International shares fell, following a sharp technology-led selloff in American markets, but U.S. futures pointed to a calmer session ahead.
By late morning Friday Hong Kong time, the city’s Hang Seng Index had lost 1.7%, while Australia’s S&P/ASX 200 was down 2.5%. The Shanghai Composite and Japan’s Nikkei 225 had both retreated about 1.1%, and South Korea’s Kospi Composite was off 1.4%.
All times ET
S&P 500 futures edged down 0.3%, suggesting U.S. stocks were likely to come under far less pressure on Friday than in the previous session.
Eli Lee, head of investment strategy at Bank of Singapore, said the pullback following a steep run-up in stocks appeared similar to an earlier market retrenchment in June, and he didn’t see scope for a deep correction.
“In the longer term, low interest rates and the gradual recovery in the global economy will be supportive for risk assets,” said Mr. Lee, using a term for comparatively riskier financial investments such as stocks, corporate bonds and commodities.
Mr. Lee said he favors the markets in China now, given the strength in the Chinese yuan and the country’s rapid recovery from the pandemic. “Its economy, on a relative basis, is on a firmer footing compared to the rest of the world,” he said.
The Chinese currency traded at around 6.84 to the dollar in both the tightly controlled onshore market and freer offshore markets.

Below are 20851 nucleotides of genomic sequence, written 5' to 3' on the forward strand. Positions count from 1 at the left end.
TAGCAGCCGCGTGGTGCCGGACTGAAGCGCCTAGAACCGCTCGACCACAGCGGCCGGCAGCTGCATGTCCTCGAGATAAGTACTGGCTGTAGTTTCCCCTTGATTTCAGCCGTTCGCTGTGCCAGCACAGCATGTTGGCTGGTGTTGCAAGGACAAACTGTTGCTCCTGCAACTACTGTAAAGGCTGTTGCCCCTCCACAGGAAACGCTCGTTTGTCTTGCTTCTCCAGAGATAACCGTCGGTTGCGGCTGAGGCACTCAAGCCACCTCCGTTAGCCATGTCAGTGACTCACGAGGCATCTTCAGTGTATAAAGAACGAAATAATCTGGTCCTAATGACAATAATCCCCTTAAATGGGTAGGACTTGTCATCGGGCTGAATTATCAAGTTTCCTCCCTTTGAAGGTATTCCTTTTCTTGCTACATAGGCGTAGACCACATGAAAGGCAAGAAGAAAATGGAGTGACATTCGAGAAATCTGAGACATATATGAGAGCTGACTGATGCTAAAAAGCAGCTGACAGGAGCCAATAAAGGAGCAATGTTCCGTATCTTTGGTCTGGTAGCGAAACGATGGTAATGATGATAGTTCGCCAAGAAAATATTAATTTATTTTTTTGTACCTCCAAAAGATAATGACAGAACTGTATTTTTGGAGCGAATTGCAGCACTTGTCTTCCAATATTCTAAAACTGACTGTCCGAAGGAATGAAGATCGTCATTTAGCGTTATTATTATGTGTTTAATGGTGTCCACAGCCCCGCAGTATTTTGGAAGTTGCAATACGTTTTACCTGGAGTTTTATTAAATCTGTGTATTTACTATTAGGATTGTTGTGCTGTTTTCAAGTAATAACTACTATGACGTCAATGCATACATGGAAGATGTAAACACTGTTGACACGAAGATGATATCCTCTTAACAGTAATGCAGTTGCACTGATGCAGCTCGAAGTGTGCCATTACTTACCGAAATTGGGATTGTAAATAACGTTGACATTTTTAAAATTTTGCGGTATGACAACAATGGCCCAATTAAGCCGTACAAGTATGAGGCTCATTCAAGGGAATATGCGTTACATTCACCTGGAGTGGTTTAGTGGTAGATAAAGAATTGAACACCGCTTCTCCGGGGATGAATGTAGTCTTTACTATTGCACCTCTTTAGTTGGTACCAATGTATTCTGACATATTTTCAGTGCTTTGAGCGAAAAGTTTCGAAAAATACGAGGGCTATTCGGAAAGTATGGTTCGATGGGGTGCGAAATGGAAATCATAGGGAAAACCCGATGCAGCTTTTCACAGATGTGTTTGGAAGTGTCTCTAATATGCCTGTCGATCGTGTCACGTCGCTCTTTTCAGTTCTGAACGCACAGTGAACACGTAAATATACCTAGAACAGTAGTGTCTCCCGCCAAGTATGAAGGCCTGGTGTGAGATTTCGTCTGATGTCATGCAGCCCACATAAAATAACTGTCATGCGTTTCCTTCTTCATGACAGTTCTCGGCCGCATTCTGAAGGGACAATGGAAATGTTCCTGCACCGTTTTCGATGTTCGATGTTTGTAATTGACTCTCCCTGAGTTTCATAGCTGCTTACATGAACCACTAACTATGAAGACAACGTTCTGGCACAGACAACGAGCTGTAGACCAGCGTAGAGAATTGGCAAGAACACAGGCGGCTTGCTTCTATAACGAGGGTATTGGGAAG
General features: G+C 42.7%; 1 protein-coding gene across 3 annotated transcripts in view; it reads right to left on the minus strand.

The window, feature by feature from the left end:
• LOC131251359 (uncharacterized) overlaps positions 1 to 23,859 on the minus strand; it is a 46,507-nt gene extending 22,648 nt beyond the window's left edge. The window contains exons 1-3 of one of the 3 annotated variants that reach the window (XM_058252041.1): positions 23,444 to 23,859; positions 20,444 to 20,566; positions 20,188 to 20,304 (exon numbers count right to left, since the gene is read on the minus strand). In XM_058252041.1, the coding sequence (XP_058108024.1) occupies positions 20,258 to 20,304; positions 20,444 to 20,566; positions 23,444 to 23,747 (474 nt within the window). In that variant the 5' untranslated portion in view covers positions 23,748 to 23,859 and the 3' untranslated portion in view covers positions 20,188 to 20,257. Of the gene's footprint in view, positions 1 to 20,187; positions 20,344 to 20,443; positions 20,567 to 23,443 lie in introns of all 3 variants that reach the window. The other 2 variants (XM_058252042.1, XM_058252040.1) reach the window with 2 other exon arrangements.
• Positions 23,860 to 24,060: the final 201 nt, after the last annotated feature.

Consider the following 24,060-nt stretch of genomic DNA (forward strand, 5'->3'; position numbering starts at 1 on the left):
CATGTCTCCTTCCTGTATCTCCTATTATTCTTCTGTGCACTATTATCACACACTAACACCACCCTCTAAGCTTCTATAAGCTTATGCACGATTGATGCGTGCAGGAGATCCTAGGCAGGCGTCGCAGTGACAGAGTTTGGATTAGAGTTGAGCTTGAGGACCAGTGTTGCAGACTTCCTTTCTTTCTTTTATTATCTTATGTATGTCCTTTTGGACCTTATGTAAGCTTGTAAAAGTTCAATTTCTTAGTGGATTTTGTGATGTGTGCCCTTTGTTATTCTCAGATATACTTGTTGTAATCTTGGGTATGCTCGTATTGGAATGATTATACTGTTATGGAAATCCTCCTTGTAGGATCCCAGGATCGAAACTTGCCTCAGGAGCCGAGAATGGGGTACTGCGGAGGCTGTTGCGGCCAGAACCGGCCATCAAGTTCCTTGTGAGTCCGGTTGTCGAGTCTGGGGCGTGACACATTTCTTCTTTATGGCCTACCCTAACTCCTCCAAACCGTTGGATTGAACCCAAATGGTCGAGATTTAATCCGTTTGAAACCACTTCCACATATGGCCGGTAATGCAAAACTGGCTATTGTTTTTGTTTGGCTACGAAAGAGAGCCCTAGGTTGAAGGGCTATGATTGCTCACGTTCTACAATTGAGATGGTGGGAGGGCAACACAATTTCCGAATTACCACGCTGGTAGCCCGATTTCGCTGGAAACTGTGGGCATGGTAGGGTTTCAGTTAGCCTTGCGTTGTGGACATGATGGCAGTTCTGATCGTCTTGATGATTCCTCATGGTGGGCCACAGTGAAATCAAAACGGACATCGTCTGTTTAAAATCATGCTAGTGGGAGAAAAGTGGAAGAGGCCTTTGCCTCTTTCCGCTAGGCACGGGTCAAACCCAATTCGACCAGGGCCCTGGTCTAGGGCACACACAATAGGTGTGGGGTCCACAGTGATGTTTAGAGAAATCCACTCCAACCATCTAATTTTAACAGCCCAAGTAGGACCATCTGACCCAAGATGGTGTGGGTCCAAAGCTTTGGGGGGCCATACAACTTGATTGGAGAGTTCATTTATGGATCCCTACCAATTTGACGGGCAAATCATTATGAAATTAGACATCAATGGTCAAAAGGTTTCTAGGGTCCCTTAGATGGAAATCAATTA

On Thursday, U.S. stocks fell sharply in their worst showing since June. The tech-heavy Nasdaq Composite declined nearly 5%, its biggest one-day percentage loss since June 11. The S&P 500 fell 3.5% and the Dow Jones Industrial Average retreated 2.8%.
Kerry Craig, global market strategist at J.P. Morgan Asset Management, said uncertainties around coronavirus vaccines and the coming U.S. presidential election are weighing on investors’ minds, and would keep markets in check. “[Investors] are waiting for clarity on these two events,” said Mr. Craig.
As of Friday morning Hong Kong time, the yield on the benchmark 10-year U.S. Treasury note was at 0.637%, up from 0.621%. Bond yields rise as prices fall.
The most actively traded futures contract for Brent crude, the global oil benchmark, was down 0.7% to $43.78 a barrel, while the equivalent for gold was up 0.5% to $1,948 a troy ounce.
Write to Chong Koh Ping at email@example.com
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